I am planning on running underground electric to my garage.
First off, let me tell you how it is configured now. There is 10/3
romex running along the side of the house and then suspended until it
reaches the garage. This romex is run out of a 30 amp double
breaker. There is no breaker in the garage just a master power switch
where the branch circuits run out of.
I would like to run an underground feeder to the garage so I can
get rid of this eyesore. My ground is very rocky so I will only dig a
trench about 12' deep. I understand that this would require a
conduit. My main question is can I run regular romex through the
conduit or do I need to buy UF/B 10/3 since overtime I assume the
conduit will fill with water. What other wiring options do I have?
Single strand like what is run to my well? Also should I install a
GFCI breaker for the underground feeder? What size conduit should I
use? Any answers would be appreciated. I am not concerned about
following code but do want the finished work to be as safe and
reliable as possible.
Far and away your best bet is local building codes and your power
company. An example, in our locale underground service up to 100 A
takes 1 1/4" conduit at a burial depth of 2'. In rocky ground conduit
is a common sense requirement. Our power company will pull Type UF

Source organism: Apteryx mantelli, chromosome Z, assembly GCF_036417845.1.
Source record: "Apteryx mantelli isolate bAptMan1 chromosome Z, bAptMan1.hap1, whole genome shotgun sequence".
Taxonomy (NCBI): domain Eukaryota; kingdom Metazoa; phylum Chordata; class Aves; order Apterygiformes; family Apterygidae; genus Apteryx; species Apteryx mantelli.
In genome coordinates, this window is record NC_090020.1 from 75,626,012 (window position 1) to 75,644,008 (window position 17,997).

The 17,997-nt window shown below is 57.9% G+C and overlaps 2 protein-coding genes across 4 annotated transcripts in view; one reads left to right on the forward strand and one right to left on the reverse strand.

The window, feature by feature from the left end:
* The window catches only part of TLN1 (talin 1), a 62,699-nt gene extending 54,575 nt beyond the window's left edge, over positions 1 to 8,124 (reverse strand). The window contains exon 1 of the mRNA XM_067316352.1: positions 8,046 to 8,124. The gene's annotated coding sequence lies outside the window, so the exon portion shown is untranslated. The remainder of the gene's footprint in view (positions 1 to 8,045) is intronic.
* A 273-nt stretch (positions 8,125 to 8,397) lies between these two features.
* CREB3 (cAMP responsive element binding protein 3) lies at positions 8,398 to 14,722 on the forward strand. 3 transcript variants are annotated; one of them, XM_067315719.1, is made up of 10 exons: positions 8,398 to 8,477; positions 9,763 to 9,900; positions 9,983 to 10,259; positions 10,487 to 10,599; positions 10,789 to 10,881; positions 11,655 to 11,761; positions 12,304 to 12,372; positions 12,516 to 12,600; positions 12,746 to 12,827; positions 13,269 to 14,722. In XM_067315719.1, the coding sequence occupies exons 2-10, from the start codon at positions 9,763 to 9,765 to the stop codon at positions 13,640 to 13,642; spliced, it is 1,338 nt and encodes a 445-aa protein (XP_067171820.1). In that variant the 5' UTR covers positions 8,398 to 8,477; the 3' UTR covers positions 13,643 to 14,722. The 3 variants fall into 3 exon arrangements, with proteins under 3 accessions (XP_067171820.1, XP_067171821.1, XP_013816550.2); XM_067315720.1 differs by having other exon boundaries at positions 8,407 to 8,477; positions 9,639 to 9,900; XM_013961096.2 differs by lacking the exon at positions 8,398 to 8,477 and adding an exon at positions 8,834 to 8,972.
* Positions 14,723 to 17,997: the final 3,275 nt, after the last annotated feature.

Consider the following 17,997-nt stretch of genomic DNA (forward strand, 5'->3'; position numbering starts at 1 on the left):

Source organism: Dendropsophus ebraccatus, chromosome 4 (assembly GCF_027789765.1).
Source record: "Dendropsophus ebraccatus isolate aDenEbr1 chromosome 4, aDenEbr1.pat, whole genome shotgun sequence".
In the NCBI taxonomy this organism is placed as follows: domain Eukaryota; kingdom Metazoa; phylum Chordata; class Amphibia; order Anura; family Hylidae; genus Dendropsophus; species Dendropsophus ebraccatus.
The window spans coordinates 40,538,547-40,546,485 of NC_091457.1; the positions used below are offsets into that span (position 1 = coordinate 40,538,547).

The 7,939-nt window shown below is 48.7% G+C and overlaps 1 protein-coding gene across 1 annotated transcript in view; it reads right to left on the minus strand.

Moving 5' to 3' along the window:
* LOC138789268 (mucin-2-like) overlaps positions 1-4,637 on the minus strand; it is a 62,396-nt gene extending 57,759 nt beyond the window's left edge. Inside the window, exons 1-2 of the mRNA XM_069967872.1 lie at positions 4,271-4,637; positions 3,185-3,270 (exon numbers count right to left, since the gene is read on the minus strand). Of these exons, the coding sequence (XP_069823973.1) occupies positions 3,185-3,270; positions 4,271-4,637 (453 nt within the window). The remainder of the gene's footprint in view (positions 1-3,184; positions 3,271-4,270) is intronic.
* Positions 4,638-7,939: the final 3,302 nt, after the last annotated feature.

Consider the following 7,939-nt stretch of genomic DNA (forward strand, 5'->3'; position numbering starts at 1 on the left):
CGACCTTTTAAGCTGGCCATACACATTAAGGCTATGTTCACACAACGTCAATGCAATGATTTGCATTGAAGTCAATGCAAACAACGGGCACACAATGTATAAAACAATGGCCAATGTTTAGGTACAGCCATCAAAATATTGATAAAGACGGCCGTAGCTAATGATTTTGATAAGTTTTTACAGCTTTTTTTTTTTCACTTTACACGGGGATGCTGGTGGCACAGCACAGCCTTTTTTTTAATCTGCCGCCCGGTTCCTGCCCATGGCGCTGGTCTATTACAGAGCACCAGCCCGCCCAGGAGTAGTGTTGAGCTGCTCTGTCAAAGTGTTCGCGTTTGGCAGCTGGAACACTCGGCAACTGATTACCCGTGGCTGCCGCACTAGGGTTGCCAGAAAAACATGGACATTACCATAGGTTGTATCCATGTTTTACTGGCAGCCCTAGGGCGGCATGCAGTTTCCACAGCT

separate wires through the conduit, Al for service entrance. In your
case you'll want Cu Type UF and a small service panel with main
breaker in the garage. Use GFCI's where needed in the branch circuits.
Nothing wrong with using good techniques and foloowing codes. It beats
standing in the ashes of your dwelling and arguing with an insurance
adjuster about what happened. HTH
You do want to use either UF cable or THWN conductors in the pipe. Romex
would not meet NEC for underground, even in a conduit. Personally I'd sleeve
10/3 UF in a 1" conduit. You will want a double pole 30 amp breaker in the
main building and a small panel in the garage. You can install a six circuit
panel without a main breaker, or a larger panel, with a main breaker. You
will have to drive ground rods at the garage and run a grounding conductor
from them to the garage panel. I would not use a GFCI at the house, as there